I would like to see such a version of an exoskeleton.

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    Re: U.S. Army News:

    Post  Werewolf on Wed Jun 25, 2014 5:13 pm

    collegeboy16 wrote:

    Let's not kid ourselves though, in the near future such technology will still be science fiction and would only be feasible 20-30 years from now, and it's still way more likely that such technology revolutionizes tank armor and fighter plane air-frames than it would revolutionize body armor.
    20-30 years for nanosuit tech? thats too optimistic even if we're only talking about working prototypes. Not to mention a direct hit from an RPG and you are dead(the impact pressure turns both armor even as hard as diamond and jet into liquid mostly flowing towards your innards)[/quote]

    Diamonds would burn away like coal under temperature above 800° C. Diamonds are very hard against Kinetic Energy but quite poor protection against heat.

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    Re: U.S. Army News:

    Post  GarryB on Thu Jun 26, 2014 10:31 am

    I mean counter balancing systemes for rifles is how old by now?

    I have see Russian bullpup prototypes from before WWII.

    The balanced recoil systems are AK specific because the AK would benefit from them the most.

    the bolt carrier is 5-7 times heavier in an AK than the bolt itself so when it is slamming back and forth during firing that is a lot of mass and a lot of energy and when it is not balanced... well think of a helicopter with a single rotor blade sticking out one side of the rotor hub. Of course putting two blades opposite each other will help with balance but there is still vibration.

    the most benefit from balanced recoil mechanisms is in full auto fire which makes it rather more accurate.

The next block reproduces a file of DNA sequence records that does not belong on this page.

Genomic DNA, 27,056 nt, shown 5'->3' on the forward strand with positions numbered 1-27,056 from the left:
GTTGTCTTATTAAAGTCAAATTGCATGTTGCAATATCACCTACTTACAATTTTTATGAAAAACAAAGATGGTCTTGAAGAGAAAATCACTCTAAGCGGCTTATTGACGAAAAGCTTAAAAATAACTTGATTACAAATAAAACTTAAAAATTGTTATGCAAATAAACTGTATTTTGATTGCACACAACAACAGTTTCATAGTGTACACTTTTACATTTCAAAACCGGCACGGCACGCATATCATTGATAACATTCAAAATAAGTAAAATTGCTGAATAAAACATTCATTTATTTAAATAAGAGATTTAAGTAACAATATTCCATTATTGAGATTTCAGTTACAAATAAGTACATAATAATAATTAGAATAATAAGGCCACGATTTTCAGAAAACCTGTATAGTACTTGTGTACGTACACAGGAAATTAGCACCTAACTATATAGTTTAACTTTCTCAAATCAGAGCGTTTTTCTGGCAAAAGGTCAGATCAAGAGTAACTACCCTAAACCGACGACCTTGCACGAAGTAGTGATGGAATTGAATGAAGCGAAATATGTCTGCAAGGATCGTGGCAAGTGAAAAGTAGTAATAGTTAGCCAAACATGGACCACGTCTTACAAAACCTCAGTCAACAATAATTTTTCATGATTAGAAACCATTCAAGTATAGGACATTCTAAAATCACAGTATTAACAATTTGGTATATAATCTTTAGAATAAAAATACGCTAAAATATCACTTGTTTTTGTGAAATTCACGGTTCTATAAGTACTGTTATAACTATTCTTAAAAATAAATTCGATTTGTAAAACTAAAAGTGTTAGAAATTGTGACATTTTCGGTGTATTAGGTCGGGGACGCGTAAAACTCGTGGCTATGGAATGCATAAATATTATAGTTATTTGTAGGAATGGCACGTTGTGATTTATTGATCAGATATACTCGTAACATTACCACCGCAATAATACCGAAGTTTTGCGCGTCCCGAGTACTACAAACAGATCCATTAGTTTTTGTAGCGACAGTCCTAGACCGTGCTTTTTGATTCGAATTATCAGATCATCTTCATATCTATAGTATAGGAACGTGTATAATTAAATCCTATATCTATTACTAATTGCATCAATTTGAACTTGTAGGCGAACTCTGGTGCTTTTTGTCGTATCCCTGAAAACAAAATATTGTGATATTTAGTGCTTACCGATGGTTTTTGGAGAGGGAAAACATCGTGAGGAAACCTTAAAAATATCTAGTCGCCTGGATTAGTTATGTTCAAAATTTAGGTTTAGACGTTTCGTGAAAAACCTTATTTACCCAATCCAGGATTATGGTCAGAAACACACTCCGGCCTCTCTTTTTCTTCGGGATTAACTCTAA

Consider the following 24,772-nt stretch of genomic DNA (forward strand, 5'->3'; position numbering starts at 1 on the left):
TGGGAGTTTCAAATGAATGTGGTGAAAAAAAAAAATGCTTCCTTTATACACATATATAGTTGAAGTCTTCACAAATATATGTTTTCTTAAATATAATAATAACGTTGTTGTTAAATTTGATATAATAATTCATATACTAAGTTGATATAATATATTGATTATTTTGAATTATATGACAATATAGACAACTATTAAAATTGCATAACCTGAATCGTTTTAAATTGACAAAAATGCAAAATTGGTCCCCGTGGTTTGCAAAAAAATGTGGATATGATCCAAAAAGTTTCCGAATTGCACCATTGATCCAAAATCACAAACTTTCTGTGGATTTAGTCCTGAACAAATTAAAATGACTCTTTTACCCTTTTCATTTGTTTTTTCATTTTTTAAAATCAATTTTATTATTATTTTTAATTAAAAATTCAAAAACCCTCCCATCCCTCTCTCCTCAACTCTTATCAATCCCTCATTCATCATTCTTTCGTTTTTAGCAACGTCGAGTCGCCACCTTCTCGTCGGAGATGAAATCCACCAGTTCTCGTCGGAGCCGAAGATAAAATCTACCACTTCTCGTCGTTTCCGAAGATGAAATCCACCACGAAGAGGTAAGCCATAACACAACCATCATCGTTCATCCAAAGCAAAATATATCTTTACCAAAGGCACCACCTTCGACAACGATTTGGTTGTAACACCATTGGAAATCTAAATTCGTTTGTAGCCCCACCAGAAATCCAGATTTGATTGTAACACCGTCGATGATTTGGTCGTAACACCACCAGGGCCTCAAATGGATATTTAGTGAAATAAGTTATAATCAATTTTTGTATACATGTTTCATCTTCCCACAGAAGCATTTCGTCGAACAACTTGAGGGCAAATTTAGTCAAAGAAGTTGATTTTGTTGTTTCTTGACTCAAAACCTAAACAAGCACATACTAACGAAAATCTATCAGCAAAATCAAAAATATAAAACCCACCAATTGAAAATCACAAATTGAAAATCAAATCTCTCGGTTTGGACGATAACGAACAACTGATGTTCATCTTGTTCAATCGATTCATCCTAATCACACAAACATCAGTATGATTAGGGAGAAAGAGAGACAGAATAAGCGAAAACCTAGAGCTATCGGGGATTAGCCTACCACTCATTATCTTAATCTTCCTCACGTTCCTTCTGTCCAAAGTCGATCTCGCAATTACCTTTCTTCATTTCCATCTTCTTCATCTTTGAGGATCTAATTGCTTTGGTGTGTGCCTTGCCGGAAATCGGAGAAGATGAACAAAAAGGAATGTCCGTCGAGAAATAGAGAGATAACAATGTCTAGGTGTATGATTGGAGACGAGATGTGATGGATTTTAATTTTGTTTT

Remember Kalashnikov also makes balanced recoil weapons... the AK-107 for example which has been shown as part of Ratnik.

    Tested in early 1980s and is only now fieldtested for ratnik. RWS (Remote Weapon Stations), since use 1980 on some tanks are coming only now slowly as a "NEW" feature.

    Technically RWS are not new either... just off the top of my head the Marder APC had a RWS 30 cal MG mounted on its rear hull either in the 60s or 70s. And bomber aircraft have had them for ages.

    You could argue the holographic red dot sights are based on HUDs in fighter aircraft and gunsights used since WWII as well.

    By the time new technologies enter service they are actually already ancient in terms of modern warfare and technologies.

    I agree many technologies that get into service are not new... drone aircraft are as old as aircraft but never really became very popular till the late 1980s and 1990s.

    When they did get into service however and were proved to be useful they were copied and emulated till they were in wide spread service... you could argue the A-10 and Su-25 is just a revival of the Il-2 and Stuka concept of ground support aircraft... it lost favour with jet power, but eventually as aircraft got faster it created a niche for slow and low jet aircraft able to take a bit of damage and still do the job.


    20-30 years for nanosuit tech? thats too optimistic even if we're only talking about working prototypes. Not to mention a direct hit from an RPG and you are dead(the impact pressure turns both armor even as hard as diamond and jet into liquid mostly flowing towards your innards)